On 1 January 1901, the Australian federal constitution came into operation and the Australian nation was born. Among its many tasks, as in all federal constitutions, was the enumeration of powers to be divided between the national or Federal government, and the States of the Commonwealth. The Australian Constitution specified the exclusive powers of the Federal government.… Continue Reading »
For most of Australia’s European settlement history opportunities for parents and others to choose schools for the children in their families and care were absent or highly constrained. The major effort over the long term was to provide schools for increasing proportions of the population, and by the end of the nineteenth century, to compel families with limited interest in schooling children, to force their attendance.… Continue Reading »
Jean Muir was born on 14 July 1919, to a family that was rising from the working class. After overcoming the difficulty of a father who opposed any more than elementary education for girls, Jean Muir was able to progress beyond Lloyd Street Higher Elementary School in Melbourne. She spent four years at the academically selective University High School (1933-1936).… Continue Reading »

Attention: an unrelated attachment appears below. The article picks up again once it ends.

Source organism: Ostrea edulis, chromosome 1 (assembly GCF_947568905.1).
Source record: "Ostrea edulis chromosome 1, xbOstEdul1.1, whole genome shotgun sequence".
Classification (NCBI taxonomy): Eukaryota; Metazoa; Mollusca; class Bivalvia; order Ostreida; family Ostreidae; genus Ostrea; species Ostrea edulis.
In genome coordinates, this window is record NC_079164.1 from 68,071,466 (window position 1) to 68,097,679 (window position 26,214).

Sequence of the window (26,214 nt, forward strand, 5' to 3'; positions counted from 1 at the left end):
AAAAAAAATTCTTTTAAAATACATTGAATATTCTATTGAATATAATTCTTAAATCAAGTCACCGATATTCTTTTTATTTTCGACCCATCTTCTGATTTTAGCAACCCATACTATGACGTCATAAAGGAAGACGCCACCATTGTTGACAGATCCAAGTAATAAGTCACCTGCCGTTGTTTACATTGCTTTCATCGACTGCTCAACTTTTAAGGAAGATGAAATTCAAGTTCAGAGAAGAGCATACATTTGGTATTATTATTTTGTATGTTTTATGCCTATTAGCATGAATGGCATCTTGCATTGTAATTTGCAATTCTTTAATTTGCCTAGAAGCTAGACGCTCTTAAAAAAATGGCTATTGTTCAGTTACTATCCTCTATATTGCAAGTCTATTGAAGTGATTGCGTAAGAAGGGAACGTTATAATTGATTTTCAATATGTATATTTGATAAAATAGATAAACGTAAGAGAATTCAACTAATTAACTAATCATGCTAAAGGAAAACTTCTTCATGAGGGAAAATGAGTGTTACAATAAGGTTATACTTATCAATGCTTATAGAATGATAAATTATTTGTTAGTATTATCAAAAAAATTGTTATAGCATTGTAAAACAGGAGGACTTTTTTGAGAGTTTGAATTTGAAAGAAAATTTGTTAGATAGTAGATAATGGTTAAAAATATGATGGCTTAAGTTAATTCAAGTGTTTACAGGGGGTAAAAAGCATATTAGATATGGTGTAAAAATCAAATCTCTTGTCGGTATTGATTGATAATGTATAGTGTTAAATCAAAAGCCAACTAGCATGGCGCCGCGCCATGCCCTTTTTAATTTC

This entry provides a list of Australian universities organised by the date of their founding (often on the passing of an act of parliament), and a brief outline of some of the major interventions by governments that have organised their operation. The list has been developed from the member institutions of Universities Australia, the renamed Australian Vice-Chancellors’ Committee (AVCC) that began meeting in 1920.… Continue Reading »
After the federal Labor government, led by Prime Minister Gough Whitlam, won office in 1972 it moved quickly to implement its election promises for school reform.
The Interim Committee for the Australian Schools Commission was appointed in December 1972, to be chaired by Professor Peter Karmel. The Committee was to examine the position of government and non-government primary and secondary schools throughout Australia and make recommendations on their needs and on ways of meeting the needs.… Continue Reading »
The provision of state aid (government financial assistance) to nongovernment (independent and Roman Catholic) schools has been a major source of debate in Australian education from colonial times. For nearly a century a policy of providing no direct state aid to nongovernment schools was supported by Australian governments at all levels.… Continue Reading »